Published Apr 29, 2016For over a decade, Director X has taken Toronto's adopted West Indian culture and injected it into some of the most popular and talked-about music videos in recent hip-hop history: Drake's "Hotline Bling," Rihanna's "Work" and of course, Sean Paul's "Gimme the Light" to name a few.
So how did that experience inform Director X's first feature film, Across the Line, which examines hockey culture in rural Nova Scotia? For starters, the film takes place in the predominately black community of North Preston, NS. "It was the film that came my way," Director X tells Exclaim! "I didn't write this, this is what was brought to me and I liked it," he says. "I liked what it said about everything, and I liked that we were actually doing something about North Preston and the history out there, and showing the different side of Canada on a bunch of different levels that a lot of people didn't know existed was really interesting to me."
North Preston is a tight-knit community with a history that ties back to American slaves who sought refuge in Canada via the Underground Railroad; it's also been at the center of racial conflict for much of its existence. In the same breath, Across The Line reveals a story based on the 1989 race riots at Cole Harbour District High School, and similar incidents have continued since. "I was focused on telling this story and getting the authenticity right — making something that spoke to that community and was true to that community.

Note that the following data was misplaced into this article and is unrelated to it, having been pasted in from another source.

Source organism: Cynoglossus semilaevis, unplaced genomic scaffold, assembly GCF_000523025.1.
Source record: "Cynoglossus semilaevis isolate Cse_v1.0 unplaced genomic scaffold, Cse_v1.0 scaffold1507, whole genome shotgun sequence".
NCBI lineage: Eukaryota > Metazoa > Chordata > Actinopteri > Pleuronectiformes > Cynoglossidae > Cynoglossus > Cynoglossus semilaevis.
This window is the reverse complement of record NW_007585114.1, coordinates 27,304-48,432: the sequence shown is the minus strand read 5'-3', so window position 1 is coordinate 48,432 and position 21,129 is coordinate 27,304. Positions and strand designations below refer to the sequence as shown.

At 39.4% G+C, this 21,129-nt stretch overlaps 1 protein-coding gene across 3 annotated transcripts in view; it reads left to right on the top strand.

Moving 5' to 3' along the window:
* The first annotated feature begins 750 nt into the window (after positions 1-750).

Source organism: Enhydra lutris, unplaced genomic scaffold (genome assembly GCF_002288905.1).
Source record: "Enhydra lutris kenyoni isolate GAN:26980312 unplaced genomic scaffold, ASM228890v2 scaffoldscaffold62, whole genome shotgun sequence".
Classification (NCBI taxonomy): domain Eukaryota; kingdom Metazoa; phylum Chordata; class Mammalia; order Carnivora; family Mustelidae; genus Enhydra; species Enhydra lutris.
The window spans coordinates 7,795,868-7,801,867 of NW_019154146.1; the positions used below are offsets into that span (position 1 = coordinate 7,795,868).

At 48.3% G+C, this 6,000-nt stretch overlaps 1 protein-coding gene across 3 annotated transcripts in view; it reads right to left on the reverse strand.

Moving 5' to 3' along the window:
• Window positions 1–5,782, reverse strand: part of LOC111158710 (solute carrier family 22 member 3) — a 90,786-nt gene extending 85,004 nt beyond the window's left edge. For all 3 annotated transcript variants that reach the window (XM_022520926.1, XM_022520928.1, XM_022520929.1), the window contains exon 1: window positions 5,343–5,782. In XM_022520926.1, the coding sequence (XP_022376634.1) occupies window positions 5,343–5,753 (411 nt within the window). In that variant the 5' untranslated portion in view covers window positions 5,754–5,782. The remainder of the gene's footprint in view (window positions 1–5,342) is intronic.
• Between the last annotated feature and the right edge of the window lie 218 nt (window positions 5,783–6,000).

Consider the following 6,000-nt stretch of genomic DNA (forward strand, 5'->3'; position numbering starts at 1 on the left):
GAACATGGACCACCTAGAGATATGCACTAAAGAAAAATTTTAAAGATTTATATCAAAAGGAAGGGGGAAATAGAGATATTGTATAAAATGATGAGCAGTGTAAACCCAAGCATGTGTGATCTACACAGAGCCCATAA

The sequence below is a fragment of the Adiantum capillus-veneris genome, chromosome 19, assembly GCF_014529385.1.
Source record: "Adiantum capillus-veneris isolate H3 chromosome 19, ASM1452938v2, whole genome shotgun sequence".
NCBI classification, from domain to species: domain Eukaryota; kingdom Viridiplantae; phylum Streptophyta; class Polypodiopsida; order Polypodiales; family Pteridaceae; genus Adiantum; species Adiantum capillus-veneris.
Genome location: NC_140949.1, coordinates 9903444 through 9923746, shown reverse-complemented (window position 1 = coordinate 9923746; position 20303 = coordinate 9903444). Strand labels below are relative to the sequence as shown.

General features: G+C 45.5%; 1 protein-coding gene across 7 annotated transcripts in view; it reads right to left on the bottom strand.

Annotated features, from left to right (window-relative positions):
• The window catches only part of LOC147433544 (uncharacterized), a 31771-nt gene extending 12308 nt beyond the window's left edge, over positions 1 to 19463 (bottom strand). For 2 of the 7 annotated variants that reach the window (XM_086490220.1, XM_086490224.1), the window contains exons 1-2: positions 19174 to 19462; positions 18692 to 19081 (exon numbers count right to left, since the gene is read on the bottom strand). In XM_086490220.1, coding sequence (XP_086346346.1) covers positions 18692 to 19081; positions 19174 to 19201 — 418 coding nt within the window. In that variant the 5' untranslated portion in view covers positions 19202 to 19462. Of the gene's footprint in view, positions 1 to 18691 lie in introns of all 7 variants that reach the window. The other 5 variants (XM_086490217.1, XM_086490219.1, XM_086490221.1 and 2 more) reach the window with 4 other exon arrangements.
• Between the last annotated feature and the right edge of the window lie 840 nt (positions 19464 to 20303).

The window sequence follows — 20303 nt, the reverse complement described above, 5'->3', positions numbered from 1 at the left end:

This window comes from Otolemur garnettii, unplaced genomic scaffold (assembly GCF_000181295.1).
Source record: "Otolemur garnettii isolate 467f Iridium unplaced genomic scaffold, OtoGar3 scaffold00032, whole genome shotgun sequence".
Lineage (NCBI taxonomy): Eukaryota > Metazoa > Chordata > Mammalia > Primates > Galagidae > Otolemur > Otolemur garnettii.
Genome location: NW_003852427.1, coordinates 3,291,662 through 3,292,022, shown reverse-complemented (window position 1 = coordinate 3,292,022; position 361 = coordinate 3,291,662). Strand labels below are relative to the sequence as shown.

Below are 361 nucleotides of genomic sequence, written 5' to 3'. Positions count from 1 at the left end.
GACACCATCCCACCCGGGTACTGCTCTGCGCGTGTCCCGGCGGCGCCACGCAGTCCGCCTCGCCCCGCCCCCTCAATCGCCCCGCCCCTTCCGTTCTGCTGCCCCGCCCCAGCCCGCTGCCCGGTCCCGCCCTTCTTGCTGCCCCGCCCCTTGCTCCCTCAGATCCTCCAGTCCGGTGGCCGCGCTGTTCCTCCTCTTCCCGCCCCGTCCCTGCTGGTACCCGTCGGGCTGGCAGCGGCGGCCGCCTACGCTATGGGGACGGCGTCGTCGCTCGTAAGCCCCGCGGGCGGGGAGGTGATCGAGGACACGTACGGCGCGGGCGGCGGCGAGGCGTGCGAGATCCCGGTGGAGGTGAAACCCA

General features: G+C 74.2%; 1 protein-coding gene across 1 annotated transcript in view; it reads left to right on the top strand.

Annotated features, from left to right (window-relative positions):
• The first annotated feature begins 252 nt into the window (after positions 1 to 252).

"These are black Americans — they know where they came from, their roots come from the South. So there's a connection to the United States that's in their blood," he says when asked about his choice to highlight a portrait of Barack Obama in the Canadian-based film. "It's not like 'Cool, there's a black president' — no, it's like, this is where they came from. That's what they do in North Preston. I mean, we joked about it as we were shooting the scene. Normally the Barack Obama picture is sitting on the coffee table!" he laughs.
For the Brampton, ON-raised director, his personal experience with racism differs from that of a town with 4,000 residents. "Seeing people get along and realizing what separates us and what causes the conflict [is] lack of information, lack of interaction [which] kicks off the ignorance of each other and then when you fill in the ignorance with assumptions, these things lead to bigger conflicts," he says. "Our climax was purposefully written. It wasn't white people bad, black people good, but it was more like, shit happens and that really fucked up everything, and that fucked up thing lead to that fucked up thing that lead to this fucked up thing. We all know from high school that sometimes there's a perfect storm of fucking shit that hits the fan and splashes everywhere."
Whether this will be the first of many features for X, his desire remains simply to create. "The things I made that people reacted to, I never walked into like 'Okay, how do I make a big hit? Let's get out my hit tricks!' he declares. "You just make something, and then people connect with it. Art needs to be made purely in order for it to really work."